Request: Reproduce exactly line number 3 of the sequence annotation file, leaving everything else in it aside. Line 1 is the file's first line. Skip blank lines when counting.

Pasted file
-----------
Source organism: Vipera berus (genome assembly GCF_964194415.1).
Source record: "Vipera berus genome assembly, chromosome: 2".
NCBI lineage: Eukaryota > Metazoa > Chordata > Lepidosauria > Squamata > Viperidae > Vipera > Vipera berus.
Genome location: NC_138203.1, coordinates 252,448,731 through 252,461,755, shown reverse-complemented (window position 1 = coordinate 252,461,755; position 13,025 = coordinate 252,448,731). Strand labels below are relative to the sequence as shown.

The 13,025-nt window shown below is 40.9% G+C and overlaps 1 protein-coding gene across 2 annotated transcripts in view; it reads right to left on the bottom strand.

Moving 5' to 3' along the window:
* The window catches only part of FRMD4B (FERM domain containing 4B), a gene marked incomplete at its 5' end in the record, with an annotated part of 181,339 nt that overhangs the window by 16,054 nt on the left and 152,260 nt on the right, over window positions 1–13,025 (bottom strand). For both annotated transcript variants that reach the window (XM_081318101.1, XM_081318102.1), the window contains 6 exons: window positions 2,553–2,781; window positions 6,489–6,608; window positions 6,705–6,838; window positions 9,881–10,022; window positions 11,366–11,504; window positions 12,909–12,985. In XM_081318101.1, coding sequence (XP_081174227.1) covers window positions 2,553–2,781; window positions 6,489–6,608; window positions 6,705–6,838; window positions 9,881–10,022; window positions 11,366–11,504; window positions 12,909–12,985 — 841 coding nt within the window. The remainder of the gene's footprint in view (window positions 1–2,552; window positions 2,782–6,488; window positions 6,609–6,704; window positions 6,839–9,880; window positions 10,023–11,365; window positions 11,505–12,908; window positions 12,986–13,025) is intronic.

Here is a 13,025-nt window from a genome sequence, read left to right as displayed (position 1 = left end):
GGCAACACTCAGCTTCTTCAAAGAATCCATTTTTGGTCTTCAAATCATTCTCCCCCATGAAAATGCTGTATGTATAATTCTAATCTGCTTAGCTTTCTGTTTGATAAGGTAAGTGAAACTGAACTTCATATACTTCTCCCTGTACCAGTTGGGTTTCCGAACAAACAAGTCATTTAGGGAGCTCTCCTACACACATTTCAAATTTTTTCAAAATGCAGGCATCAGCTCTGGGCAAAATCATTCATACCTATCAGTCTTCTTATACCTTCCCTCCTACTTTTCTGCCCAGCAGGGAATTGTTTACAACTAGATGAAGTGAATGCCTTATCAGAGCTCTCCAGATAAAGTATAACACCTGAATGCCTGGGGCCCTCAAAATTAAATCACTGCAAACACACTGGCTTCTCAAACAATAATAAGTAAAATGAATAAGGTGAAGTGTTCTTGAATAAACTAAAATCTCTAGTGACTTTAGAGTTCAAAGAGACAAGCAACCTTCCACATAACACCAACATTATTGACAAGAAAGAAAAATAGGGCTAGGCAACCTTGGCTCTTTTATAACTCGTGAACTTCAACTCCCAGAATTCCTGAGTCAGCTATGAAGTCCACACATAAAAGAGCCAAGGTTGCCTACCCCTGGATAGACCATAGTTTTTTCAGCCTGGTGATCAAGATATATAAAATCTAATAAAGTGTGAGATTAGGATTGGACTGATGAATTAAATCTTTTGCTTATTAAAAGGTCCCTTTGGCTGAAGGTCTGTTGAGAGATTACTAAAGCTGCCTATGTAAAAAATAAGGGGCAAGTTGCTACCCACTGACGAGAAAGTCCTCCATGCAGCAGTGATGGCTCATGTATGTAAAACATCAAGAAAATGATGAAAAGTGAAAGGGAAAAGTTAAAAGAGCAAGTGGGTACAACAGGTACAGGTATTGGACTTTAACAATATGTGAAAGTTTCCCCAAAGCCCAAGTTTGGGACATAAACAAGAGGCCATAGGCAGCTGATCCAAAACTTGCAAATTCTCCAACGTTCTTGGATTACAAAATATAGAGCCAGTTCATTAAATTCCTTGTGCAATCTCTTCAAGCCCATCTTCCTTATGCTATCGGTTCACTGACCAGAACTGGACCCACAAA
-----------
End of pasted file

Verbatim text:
NCBI lineage: Eukaryota > Metazoa > Chordata > Lepidosauria > Squamata > Viperidae > Vipera > Vipera berus.